Many Tibetan Buddhists believe that one cannot attain enlightenment in the body of a woman, so why have these women dedicated their lives to this endeavor?
In the Shadow of Buddha takes us to the seldom seen world of Tibetan Buddhist Nuns and refugees in northernmost India. For these women the notion that a woman can be educated and that being born a female is not a punishment of past deeds is currently challenging thousands of years of history. Through their voices we explore the paradox that being a woman within Tibetan Buddhism represents: that a fundamental spiritual equality does not equate in any way to equality in life.
The stark and beautiful images of Tibetan Buddhism seem as familiar as they are exotic, but there is a world more mysterious, beautiful and unknown that is not often witnessed by the eye of western enthusiasm. Beneath the icy mountains and whitewashed monasteries, In the Shadow of Buddha explores the world of three generations of these remarkable women.
But despite the popularity of the tradition, gender inequality remains embedded in the monastic culture of its Himalayan homeland. Buddhist nuns practicing in regions of northern India still inhabit a world infused with bias, prejudice, and even oppression.
In the Shadow of Buddha is a film that seeks to bridge the gap between the exotic and the familiar—between the issues and challenges of women in a far-off, foreign countryside and the recognizable struggles we all face in our personal, religious, and community lives.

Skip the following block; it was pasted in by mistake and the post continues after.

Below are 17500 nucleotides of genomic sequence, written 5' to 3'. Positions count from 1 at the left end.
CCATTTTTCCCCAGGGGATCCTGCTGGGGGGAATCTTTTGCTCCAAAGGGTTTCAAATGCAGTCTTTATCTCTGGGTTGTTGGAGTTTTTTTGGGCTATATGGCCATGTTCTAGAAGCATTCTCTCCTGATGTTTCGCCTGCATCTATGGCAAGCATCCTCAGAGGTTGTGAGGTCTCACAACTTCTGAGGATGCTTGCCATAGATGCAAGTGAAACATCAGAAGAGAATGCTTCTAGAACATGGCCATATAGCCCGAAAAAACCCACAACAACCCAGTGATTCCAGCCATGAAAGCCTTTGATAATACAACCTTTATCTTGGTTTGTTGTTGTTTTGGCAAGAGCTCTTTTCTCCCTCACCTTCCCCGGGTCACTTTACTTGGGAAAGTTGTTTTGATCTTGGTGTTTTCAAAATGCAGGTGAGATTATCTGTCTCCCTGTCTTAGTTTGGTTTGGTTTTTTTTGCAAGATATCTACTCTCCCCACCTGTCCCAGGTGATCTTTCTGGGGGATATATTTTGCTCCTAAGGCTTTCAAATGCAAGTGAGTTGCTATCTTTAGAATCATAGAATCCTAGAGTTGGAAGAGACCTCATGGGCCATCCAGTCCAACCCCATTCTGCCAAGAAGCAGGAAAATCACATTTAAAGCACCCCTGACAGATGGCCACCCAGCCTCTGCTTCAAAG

Most nuns in the film proclaim themselves “weak” and “stupid,” professing their wish to be reborn as males. Young girls in this part of the world grow up believing that they have done something wrong in their previous lives to be burdened with the body of a woman. The word for ‘woman’ in Tibetan translates to ‘lower birth’.
The intimate stories of these nuns, told in their own voice without narration, articulate the inherent contradiction between cultural assumptions emphasizing that incarnation in a male body is necessary to attain enlightenment, and the underlying Buddhist belief that truth is ultimately empty, free of concept or category, and genderless.
The strength, dedication and love is what is apparent and the connecting tissue between these women in the film – their very simple yet powerful stories allay our desire to impart western notions of equality or feminism. Through their voice we come to understand that though facing incredible hardship and discrimination that these women exemplify Buddhist principle.
The exploration of Buddhism as a global religious tradition with its own gender and equality challenges has special relevance as our world reacts to the resurgence of fundamentalism and cultural traditionalism. In the Shadow of Buddha tells a multilayered, fresh, and engaging story about a universal and radical shift in the Tibetan Buddhist gender paradigm that is beginning to take place.
In a culture that still believes it is bad luck to have a daughter, the opportunities and self- respect of women, both lay and monastic, are increasing. In the Shadow of Buddha is a human story, a feminist story, and a story of equality shown through the unexpected lens of Buddhist nuns.